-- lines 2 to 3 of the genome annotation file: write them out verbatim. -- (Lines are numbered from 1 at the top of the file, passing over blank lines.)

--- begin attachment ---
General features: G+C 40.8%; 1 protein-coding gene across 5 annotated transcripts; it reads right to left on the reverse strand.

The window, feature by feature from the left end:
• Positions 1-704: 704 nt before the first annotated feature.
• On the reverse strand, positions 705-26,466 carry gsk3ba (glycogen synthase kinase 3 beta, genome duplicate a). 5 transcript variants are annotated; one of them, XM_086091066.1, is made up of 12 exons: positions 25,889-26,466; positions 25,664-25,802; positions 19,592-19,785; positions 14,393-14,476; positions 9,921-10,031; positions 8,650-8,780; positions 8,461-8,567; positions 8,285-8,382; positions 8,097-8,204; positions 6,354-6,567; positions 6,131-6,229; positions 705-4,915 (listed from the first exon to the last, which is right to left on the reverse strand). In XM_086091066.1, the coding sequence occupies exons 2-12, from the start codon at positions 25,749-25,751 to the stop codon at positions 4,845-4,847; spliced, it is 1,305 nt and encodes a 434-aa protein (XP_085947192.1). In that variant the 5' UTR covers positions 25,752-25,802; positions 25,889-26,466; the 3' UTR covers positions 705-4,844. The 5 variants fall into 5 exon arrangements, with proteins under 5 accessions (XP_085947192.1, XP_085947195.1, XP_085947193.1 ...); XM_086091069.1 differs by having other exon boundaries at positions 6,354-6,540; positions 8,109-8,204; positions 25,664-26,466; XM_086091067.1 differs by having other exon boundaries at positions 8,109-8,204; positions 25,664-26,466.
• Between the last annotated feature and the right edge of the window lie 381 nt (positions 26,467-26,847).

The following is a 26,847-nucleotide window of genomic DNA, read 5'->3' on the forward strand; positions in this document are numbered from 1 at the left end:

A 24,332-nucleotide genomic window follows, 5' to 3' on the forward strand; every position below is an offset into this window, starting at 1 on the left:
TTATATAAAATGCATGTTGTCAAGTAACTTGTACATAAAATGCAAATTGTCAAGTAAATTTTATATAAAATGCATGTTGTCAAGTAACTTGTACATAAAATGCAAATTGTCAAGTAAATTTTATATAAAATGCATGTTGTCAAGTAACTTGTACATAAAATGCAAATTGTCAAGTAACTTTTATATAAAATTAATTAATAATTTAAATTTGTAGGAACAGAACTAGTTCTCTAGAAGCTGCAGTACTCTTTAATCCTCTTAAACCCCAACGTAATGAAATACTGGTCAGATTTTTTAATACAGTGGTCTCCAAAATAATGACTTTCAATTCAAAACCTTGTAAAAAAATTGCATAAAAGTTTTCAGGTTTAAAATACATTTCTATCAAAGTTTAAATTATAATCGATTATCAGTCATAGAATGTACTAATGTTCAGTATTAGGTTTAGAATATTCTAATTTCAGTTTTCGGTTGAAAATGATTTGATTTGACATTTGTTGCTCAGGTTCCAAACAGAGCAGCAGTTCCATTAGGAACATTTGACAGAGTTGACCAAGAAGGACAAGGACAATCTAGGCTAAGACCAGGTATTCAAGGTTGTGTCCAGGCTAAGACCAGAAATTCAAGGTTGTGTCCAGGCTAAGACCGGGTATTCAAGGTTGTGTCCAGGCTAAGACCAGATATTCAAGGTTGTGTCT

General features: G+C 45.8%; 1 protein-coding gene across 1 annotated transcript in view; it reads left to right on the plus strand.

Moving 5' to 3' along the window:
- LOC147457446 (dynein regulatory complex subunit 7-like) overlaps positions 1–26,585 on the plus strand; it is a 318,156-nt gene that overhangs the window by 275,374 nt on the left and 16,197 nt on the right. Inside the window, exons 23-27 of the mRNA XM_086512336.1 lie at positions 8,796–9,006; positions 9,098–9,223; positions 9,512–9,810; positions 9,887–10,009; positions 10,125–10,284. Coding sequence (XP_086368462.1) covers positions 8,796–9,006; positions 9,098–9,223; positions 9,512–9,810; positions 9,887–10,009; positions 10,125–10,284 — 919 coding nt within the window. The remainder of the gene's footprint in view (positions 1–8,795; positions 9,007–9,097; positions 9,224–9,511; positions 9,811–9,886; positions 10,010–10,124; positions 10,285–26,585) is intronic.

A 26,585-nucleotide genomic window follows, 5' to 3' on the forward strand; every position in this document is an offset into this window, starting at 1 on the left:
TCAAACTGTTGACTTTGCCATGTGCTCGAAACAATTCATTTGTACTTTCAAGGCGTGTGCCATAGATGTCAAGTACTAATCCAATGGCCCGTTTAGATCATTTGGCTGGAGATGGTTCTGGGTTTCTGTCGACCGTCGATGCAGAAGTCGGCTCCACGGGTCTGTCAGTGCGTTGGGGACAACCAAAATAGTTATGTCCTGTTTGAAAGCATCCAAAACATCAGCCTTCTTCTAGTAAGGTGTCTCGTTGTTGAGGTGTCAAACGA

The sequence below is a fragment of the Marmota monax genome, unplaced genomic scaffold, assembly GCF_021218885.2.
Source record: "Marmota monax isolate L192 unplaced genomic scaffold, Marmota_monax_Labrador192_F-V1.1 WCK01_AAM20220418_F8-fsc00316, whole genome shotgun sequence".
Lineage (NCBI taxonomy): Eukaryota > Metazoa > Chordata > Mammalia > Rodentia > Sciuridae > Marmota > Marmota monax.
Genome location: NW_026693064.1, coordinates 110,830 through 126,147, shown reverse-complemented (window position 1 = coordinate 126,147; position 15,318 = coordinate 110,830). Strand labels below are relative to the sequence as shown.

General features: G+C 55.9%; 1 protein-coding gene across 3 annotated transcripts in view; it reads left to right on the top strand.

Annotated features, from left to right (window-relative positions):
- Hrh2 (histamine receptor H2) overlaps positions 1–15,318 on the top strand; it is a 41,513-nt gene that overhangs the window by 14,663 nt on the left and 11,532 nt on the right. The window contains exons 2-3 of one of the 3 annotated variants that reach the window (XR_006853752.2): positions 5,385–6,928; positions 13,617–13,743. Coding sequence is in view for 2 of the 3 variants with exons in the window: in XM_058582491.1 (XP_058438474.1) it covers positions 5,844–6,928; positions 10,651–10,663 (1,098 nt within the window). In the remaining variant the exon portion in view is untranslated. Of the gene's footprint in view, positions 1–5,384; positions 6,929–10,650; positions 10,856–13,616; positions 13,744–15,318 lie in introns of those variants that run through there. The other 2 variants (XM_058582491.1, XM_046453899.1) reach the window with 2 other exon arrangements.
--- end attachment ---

The window, feature by feature from the left end:
• Positions 1-704: 704 nt before the first annotated feature.